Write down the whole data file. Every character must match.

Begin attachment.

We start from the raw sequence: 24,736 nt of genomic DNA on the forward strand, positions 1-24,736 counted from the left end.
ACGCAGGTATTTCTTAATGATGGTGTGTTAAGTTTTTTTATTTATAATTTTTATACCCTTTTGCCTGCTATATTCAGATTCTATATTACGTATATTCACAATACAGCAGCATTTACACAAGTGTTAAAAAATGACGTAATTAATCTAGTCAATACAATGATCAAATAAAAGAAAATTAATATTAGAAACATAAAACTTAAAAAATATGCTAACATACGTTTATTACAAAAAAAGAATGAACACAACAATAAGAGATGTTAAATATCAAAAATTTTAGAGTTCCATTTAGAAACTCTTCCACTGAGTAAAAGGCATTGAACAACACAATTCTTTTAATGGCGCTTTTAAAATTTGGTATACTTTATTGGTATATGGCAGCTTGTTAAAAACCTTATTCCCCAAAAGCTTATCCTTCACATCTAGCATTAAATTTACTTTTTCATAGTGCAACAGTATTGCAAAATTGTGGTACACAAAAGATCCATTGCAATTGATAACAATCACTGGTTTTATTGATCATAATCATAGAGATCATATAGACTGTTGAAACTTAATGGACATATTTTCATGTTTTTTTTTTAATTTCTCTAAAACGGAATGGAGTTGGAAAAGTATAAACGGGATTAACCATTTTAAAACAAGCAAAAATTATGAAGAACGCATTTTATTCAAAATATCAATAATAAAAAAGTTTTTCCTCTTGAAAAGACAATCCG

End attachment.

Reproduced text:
We start from the raw sequence: 24,736 nt of genomic DNA on the forward strand, positions 1-24,736 counted from the left end.
ACGCAGGTATTTCTTAATGATGGTGTGTTAAGTTTTTTTATTTATAATTTTTATACCCTTTTGCCTGCTATATTCAGATTCTATATTACGTATATTCACAATACAGCAGCATTTACACAAGTGTTAAAAAATGACGTAATTAATCTAGTCAATACAATGATCAAATAAAAGAAAATTAATATTAGAAACATAAAACTTAAAAAATATGCTAACATACGTTTATTACAAAAAAAGAATGAACACAACAATAAGAGATGTTAAATATCAAAAATTTTAGAGTTCCATTTAGAAACTCTTCCACTGAGTAAAAGGCATTGAACAACACAATTCTTTTAATGGCGCTTTTAAAATTTGGTATACTTTATTGGTATATGGCAGCTTGTTAAAAACCTTATTCCCCAAAAGCTTATCCTTCACATCTAGCATTAAATTTACTTTTTCATAGTGCAACAGTATTGCAAAATTGTGGTACACAAAAGATCCATTGCAATTGATAACAATCACTGGTTTTATTGATCATAATCATAGAGATCATATAGACTGTTGAAACTTAATGGACATATTTTCATGTTTTTTTTTTAATTTCTCTAAAACGGAATGGAGTTGGAAAAGTATAAACGGGATTAACCATTTTAAAACAAGCAAAAATTATGAAGAACGCATTTTATTCAAAATATCAATAATAAAAAAGTTTTTCCTCTTGAAAAGACAATCCG